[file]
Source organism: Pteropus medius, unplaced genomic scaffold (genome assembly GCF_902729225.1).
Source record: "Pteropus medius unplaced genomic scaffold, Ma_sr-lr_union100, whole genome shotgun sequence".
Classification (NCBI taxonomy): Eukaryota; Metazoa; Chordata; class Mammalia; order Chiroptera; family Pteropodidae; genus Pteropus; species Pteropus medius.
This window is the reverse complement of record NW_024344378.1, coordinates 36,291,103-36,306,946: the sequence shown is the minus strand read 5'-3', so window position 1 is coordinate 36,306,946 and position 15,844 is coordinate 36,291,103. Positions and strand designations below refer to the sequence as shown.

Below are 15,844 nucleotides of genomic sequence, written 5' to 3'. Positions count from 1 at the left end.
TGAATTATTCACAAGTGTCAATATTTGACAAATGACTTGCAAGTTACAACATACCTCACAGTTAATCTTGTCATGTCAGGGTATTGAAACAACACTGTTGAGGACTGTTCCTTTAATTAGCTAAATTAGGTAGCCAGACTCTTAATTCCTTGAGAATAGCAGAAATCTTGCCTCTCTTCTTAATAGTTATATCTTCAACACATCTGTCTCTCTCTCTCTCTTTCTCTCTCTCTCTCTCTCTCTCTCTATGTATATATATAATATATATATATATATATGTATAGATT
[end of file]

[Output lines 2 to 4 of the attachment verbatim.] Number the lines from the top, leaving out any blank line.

Source record: "Pteropus medius unplaced genomic scaffold, Ma_sr-lr_union100, whole genome shotgun sequence".
Classification (NCBI taxonomy): Eukaryota; Metazoa; Chordata; class Mammalia; order Chiroptera; family Pteropodidae; genus Pteropus; species Pteropus medius.
This window is the reverse complement of record NW_024344378.1, coordinates 36,291,103-36,306,946: the sequence shown is the minus strand read 5'-3', so window position 1 is coordinate 36,306,946 and position 15,844 is coordinate 36,291,103. Positions and strand designations below refer to the sequence as shown.